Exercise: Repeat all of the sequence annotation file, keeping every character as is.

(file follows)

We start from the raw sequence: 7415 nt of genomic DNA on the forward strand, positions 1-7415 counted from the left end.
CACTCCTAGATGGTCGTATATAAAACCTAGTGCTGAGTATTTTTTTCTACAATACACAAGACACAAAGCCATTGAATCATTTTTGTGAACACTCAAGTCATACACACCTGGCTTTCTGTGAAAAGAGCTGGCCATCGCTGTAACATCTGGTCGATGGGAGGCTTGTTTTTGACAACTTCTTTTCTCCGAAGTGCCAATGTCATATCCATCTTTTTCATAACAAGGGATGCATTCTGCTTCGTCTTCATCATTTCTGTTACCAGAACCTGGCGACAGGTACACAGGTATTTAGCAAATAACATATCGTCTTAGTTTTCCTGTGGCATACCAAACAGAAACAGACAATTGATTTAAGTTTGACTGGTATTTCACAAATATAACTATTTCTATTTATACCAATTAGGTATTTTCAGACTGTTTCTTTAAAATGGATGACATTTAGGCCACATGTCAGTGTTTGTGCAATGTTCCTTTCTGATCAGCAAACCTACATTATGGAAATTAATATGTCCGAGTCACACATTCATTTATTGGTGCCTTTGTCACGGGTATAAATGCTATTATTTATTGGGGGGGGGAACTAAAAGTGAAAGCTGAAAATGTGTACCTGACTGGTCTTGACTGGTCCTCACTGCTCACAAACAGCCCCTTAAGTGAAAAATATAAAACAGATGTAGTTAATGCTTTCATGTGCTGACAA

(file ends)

We start from the raw sequence: 7415 nt of genomic DNA on the forward strand, positions 1-7415 counted from the left end.
CACTCCTAGATGGTCGTATATAAAACCTAGTGCTGAGTATTTTTTTCTACAATACACAAGACACAAAGCCATTGAATCATTTTTGTGAACACTCAAGTCATACACACCTGGCTTTCTGTGAAAAGAGCTGGCCATCGCTGTAACATCTGGTCGATGGGAGGCTTGTTTTTGACAACTTCTTTTCTCCGAAGTGCCAATGTCATATCCATCTTTTTCATAACAAGGGATGCATTCTGCTTCGTCTTCATCATTTCTGTTACCAGAACCTGGCGACAGGTACACAGGTATTTAGCAAATAACATATCGTCTTAGTTTTCCTGTGGCATACCAAACAGAAACAGACAATTGATTTAAGTTTGACTGGTATTTCACAAATATAACTATTTCTATTTATACCAATTAGGTATTTTCAGACTGTTTCTTTAAAATGGATGACATTTAGGCCACATGTCAGTGTTTGTGCAATGTTCCTTTCTGATCAGCAAACCTACATTATGGAAATTAATATGTCCGAGTCACACATTCATTTATTGGTGCCTTTGTCACGGGTATAAATGCTATTATTTATTGGGGGGGGGAACTAAAAGTGAAAGCTGAAAATGTGTACCTGACTGGTCTTGACTGGTCCTCACTGCTCACAAACAGCCCCTTAAGTGAAAAATATAAAACAGATGTAGTTAATGCTTTCATGTGCTGACAA